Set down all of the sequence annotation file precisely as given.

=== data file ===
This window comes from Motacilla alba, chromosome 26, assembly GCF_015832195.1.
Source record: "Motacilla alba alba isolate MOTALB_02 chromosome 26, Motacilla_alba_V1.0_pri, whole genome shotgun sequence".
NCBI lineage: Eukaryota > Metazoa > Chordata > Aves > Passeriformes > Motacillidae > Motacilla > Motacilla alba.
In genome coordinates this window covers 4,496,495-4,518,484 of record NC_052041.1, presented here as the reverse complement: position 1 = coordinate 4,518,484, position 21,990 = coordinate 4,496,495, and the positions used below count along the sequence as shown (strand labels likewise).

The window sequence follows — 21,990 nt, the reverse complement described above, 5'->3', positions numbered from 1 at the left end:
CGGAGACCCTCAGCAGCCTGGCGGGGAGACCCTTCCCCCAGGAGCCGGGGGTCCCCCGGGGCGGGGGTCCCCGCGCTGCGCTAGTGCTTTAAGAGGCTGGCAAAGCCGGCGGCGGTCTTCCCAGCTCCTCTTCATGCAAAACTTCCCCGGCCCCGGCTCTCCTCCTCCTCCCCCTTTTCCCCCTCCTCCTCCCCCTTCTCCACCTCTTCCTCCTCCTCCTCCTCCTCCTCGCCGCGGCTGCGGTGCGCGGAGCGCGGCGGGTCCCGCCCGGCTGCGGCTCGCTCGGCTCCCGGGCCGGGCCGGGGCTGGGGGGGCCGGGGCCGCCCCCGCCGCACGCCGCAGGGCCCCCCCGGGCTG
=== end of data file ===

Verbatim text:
This window comes from Motacilla alba, chromosome 26, assembly GCF_015832195.1.
Source record: "Motacilla alba alba isolate MOTALB_02 chromosome 26, Motacilla_alba_V1.0_pri, whole genome shotgun sequence".
NCBI lineage: Eukaryota > Metazoa > Chordata > Aves > Passeriformes > Motacillidae > Motacilla > Motacilla alba.
In genome coordinates this window covers 4,496,495-4,518,484 of record NC_052041.1, presented here as the reverse complement: position 1 = coordinate 4,518,484, position 21,990 = coordinate 4,496,495, and the positions used below count along the sequence as shown (strand labels likewise).

The window sequence follows — 21,990 nt, the reverse complement described above, 5'->3', positions numbered from 1 at the left end:
CGGAGACCCTCAGCAGCCTGGCGGGGAGACCCTTCCCCCAGGAGCCGGGGGTCCCCCGGGGCGGGGGTCCCCGCGCTGCGCTAGTGCTTTAAGAGGCTGGCAAAGCCGGCGGCGGTCTTCCCAGCTCCTCTTCATGCAAAACTTCCCCGGCCCCGGCTCTCCTCCTCCTCCCCCTTTTCCCCCTCCTCCTCCCCCTTCTCCACCTCTTCCTCCTCCTCCTCCTCCTCCTCGCCGCGGCTGCGGTGCGCGGAGCGCGGCGGGTCCCGCCCGGCTGCGGCTCGCTCGGCTCCCGGGCCGGGCCGGGGCTGGGGGGGCCGGGGCCGCCCCCGCCGCACGCCGCAGGGCCCCCCCGGGCTG